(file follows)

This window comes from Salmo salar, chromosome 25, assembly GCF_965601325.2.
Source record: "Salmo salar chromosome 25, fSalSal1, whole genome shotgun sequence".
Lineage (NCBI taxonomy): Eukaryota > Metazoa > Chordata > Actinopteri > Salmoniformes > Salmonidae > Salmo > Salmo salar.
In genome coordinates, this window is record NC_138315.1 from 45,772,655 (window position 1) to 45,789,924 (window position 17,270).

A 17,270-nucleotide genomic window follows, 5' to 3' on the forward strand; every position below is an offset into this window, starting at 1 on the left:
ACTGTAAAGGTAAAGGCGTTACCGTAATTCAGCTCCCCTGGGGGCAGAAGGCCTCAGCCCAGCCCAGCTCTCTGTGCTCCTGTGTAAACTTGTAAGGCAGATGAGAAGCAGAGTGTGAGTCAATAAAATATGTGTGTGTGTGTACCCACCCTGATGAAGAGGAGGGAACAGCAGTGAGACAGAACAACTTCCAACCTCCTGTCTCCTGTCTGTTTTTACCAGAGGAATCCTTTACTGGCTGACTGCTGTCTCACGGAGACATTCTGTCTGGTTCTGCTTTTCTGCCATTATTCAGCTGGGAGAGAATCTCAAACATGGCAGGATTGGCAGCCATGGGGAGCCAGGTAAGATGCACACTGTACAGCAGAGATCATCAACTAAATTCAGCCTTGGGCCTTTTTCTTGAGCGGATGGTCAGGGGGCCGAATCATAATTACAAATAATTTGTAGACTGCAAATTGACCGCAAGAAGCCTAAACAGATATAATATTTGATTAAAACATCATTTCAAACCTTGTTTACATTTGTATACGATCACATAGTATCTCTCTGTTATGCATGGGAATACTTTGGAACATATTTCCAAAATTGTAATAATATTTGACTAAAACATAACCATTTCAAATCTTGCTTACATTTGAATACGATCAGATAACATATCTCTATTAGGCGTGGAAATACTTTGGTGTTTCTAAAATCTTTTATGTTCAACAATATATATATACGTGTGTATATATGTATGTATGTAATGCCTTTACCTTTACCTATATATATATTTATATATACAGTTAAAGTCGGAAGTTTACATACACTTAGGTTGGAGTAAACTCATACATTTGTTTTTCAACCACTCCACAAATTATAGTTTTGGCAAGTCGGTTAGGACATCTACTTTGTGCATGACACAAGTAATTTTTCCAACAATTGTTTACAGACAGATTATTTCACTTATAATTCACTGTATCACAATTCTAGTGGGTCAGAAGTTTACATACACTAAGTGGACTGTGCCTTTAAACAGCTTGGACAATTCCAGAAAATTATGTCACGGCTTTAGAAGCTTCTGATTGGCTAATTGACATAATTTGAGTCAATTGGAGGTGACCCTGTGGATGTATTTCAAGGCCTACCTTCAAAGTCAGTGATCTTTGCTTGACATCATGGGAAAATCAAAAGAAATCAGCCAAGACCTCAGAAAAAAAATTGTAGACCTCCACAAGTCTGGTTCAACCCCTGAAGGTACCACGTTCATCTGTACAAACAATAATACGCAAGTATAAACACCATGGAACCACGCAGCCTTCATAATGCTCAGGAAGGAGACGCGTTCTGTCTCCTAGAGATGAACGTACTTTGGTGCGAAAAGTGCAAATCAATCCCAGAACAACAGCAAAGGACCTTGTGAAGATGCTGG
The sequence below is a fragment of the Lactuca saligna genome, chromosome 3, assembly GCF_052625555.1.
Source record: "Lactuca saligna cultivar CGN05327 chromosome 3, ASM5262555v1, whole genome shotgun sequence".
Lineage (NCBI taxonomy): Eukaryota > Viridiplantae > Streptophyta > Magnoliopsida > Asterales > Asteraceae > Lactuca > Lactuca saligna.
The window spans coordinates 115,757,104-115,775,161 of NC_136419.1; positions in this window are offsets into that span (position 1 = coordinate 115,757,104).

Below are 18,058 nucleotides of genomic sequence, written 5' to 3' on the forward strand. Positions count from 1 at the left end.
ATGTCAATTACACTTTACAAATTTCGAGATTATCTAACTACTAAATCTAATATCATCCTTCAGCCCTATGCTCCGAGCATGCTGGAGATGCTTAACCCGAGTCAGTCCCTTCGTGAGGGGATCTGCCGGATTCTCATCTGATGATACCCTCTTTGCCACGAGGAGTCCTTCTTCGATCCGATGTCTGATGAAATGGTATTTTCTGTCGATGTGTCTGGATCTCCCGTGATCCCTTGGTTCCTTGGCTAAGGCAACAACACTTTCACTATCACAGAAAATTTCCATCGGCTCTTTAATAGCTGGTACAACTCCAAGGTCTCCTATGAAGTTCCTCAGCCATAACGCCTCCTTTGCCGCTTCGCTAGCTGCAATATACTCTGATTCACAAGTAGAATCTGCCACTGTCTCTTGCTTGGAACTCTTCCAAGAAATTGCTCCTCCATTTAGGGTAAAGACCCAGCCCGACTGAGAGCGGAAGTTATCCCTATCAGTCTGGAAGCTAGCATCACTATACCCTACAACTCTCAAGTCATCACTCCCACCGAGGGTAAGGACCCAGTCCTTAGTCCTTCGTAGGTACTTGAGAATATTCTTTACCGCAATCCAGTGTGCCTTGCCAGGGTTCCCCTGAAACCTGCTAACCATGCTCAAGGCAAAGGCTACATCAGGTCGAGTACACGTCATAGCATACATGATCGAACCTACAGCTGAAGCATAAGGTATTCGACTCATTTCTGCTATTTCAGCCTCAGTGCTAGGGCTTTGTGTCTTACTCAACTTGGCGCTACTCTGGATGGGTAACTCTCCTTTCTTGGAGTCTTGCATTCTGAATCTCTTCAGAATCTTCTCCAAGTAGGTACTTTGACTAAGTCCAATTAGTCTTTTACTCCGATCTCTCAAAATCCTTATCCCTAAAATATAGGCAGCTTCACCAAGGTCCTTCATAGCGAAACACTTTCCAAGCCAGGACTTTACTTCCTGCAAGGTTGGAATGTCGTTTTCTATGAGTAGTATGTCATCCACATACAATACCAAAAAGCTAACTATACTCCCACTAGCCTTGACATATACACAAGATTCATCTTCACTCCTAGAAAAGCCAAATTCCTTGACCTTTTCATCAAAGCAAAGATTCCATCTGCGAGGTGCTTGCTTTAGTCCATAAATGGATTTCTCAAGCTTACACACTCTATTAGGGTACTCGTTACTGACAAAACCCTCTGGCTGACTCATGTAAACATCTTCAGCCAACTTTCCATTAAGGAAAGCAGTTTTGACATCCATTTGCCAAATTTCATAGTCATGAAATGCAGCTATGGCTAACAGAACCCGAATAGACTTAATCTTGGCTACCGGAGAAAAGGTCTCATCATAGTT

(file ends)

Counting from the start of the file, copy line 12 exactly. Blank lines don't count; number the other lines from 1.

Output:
ATGTCAATTACACTTTACAAATTTCGAGATTATCTAACTACTAAATCTAATATCATCCTTCAGCCCTATGCTCCGAGCATGCTGGAGATGCTTAACCCGAGTCAGTCCCTTCGTGAGGGGATCTGCCGGATTCTCATCTGATGATACCCTCTTTGCCACGAGGAGTCCTTCTTCGATCCGATGTCTGATGAAATGGTATTTTCTGTCGATGTGTCTGGATCTCCCGTGATCCCTTGGTTCCTTGGCTAAGGCAACAACACTTTCACTATCACAGAAAATTTCCATCGGCTCTTTAATAGCTGGTACAACTCCAAGGTCTCCTATGAAGTTCCTCAGCCATAACGCCTCCTTTGCCGCTTCGCTAGCTGCAATATACTCTGATTCACAAGTAGAATCTGCCACTGTCTCTTGCTTGGAACTCTTCCAAGAAATTGCTCCTCCATTTAGGGTAAAGACCCAGCCCGACTGAGAGCGGAAGTTATCCCTATCAGTCTGGAAGCTAGCATCACTATACCCTACAACTCTCAAGTCATCACTCCCACCGAGGGTAAGGACCCAGTCCTTAGTCCTTCGTAGGTACTTGAGAATATTCTTTACCGCAATCCAGTGTGCCTTGCCAGGGTTCCCCTGAAACCTGCTAACCATGCTCAAGGCAAAGGCTACATCAGGTCGAGTACACGTCATAGCATACATGATCGAACCTACAGCTGAAGCATAAGGTATTCGACTCATTTCTGCTATTTCAGCCTCAGTGCTAGGGCTTTGTGTCTTACTCAACTTGGCGCTACTCTGGATGGGTAACTCTCCTTTCTTGGAGTCTTGCATTCTGAATCTCTTCAGAATCTTCTCCAAGTAGGTACTTTGACTAAGTCCAATTAGTCTTTTACTCCGATCTCTCAAAATCCTTATCCCTAAAATATAGGCAGCTTCACCAAGGTCCTTCATAGCGAAACACTTTCCAAGCCAGGACTTTACTTCCTGCAAGGTTGGAATGTCGTTTTCTATGAGTAGTATGTCATCCACATACAATACCAAAAAGCTAACTATACTCCCACTAGCCTTGACATATACACAAGATTCATCTTCACTCCTAGAAAAGCCAAATTCCTTGACCTTTTCATCAAAGCAAAGATTCCATCTGCGAGGTGCTTGCTTTAGTCCATAAATGGATTTCTCAAGCTTACACACTCTATTAGGGTACTCGTTACTGACAAAACCCTCTGGCTGACTCATGTAAACATCTTCAGCCAACTTTCCATTAAGGAAAGCAGTTTTGACATCCATTTGCCAAATTTCATAGTCATGAAATGCAGCTATGGCTAACAGAACCCGAATAGACTTAATCTTGGCTACCGGAGAAAAGGTCTCATCATAGTT